If you’re like most people I talk to about learning a second language, I’m sure you could come up with a must-have list for things you might want to read in that language. Your list might include things like:
- keep it short
- use pictures
- keep it interesting
- make it easy to understand
After that, there would be some variety in responses depending on your age, gender, interests, comfort level was in that language, and so on. Depending on what I asked you to do with that text after you read it, each one of those factors might take on more or less importance.
How to choose the right text for the job
When I started a reading comprehension exercise designed to help students identify type of text recently, I knew that I wanted them to go well beyond the surface. In order to increase the chances that they would be willing to do that, and to give thoughtful responses along the way, I knew I needed to choose my texts carefully. My target audiences were students in grades 9 and 10, or in other words, teens between the ages of 14-15, and 15-16.
For my grade 9 students, I chose the 2 page spread pictured below in the magazine Les Explorateurs, with 4 short sections on topics relating to scientific discoveries and technology.
The official target audience of this magazine is Francophone kids between the ages of 6 and 10, but it did engage my students, and here’s why:
- my students are not Francophones, so they needed something at a level that was a bit easier
- it’s a magazine, not a book
- there are lots of pictures and subtitles to help them understand
- it uses humor
- it’s short!
- it’s not “made for a textbook”. It’s something real kids are really interested in.
In addition to all of the above, it didn’t use multiple verb tenses that they hadn’t learned, which meant that if they were looking up words in a dictionary they would be more likely to find them easily, and less likely to encounter frustration that would send them to online translators.
For my grade 10 students, I chose an article from the magazine Okapi (pictured below) which explored the topic of amusement parks in Europe from the point of view of people who work there.
Here’s why the article worked for this age group:
- the target audience of the magazine is adolescents
- it’s fun!
- it has pictures
- it’s about real people doing real things students can relate to – most of them have been to amusement parks, and many of them are starting to think about getting a job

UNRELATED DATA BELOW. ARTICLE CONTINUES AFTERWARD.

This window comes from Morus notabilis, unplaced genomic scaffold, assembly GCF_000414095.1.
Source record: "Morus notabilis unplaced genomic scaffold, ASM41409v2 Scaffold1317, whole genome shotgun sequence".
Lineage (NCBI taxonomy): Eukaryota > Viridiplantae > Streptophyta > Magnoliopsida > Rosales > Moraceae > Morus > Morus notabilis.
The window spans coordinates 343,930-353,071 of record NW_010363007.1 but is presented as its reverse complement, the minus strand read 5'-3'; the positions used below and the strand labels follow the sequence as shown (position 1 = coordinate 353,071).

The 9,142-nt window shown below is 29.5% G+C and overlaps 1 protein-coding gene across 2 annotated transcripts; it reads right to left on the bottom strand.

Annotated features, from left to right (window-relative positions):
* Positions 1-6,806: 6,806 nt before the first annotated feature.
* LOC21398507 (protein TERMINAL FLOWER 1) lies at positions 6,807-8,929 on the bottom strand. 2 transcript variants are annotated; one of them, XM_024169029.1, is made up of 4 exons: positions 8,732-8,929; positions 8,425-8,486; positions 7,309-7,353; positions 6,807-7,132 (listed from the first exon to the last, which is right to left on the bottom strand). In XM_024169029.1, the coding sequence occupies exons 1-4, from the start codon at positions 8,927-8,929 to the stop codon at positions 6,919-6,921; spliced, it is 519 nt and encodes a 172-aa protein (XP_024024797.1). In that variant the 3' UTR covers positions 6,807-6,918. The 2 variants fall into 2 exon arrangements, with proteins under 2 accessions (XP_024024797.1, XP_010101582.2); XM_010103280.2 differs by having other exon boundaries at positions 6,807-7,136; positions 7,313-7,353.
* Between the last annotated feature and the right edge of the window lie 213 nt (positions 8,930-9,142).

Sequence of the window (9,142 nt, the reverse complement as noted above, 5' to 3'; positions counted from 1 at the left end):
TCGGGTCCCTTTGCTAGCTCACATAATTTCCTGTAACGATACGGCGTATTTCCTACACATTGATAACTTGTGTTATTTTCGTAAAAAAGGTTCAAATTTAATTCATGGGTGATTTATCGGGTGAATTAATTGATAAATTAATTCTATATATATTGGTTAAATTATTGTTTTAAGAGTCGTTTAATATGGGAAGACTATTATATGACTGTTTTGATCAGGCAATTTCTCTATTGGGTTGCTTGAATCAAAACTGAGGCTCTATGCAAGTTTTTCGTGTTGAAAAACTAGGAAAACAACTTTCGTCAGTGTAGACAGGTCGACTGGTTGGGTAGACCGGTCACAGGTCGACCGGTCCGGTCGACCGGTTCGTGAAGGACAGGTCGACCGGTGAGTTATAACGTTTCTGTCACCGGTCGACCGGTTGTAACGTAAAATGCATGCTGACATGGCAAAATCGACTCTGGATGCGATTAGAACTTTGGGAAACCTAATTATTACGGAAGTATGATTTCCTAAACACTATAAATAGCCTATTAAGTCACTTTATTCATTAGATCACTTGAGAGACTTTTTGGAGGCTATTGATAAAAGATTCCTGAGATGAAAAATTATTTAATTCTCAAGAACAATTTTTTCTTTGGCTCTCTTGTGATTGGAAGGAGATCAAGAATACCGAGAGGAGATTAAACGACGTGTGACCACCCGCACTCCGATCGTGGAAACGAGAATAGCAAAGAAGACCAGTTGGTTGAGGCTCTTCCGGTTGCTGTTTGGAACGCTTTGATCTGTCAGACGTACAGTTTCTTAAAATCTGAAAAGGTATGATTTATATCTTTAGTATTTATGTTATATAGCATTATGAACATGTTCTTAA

In addition to the above, the article is longer than what students can handle in grade 9, but short enough that grade 10 students can handle it. It contains more of a variety of verb tenses, but not so much so that they can’t recognize what they’re working with.
Getting down to business
The task for grade 9 was as follows: identify what type of text this is (descriptive, narrative, persuasive or expository), identify evidence within the text that supports your opinion, and make a list of transition words that the author used to connect his or her ideas within the paragraph. In grade 9, I asked students to choose whichever one of the four sections (within the two page spread) most appealed to them and to complete the task for just that section.
The task for grade 10 was similar, but instead of identifying just transition words, I asked them to identify key words that fit with the type of text they felt this was. I broke down the reading task for this group a little differently – instead of allowing them to choose a section, I asked them to begin by reading just the first column. Once they had done that, we discussed it as a class to ensure comprehension, and then they moved on to the second column. After completing that step, they could choose which one of the remaining sections (employee profiles) they wished to read.
Bringing it all back together
After students had read the text independently, we spent time as a class discussing and recording on the board what they had found. It was assumed that they had used dictionaries or asked me for help understanding basic vocabulary during the reading, and we focused our discussion on just the aspects of reading that I had asked them to record. The pictures below sum up what students were able to generate during the discussion:
As a final step, each student was asked to record the summary of our discussion from the board into their notebooks as we went through the discussion. The next part of the process will be attempting to transfer the knowledge from reading into writing, and working on ways to incorporate strategies from what students have read into what they can write.
Overall, I think this was a good first attempt. I’m satisfied that my students were able to do what I asked of them, and many of the more complex concepts didn’t need explanation because they had already learned them in English. The element of choice and the whole class discussion made the exercise attainable for those who may have struggled otherwise. This was not intended to be the only time they will do an exercise like this, and I will need to slowly build up their second language vocabulary before asking them to do an exercise like this independently. We will have to revisit exercises like this repeatedly, and I hope that through repeated attempts, they will be able to identify text types independently and begin to build some writing skills unique to each type.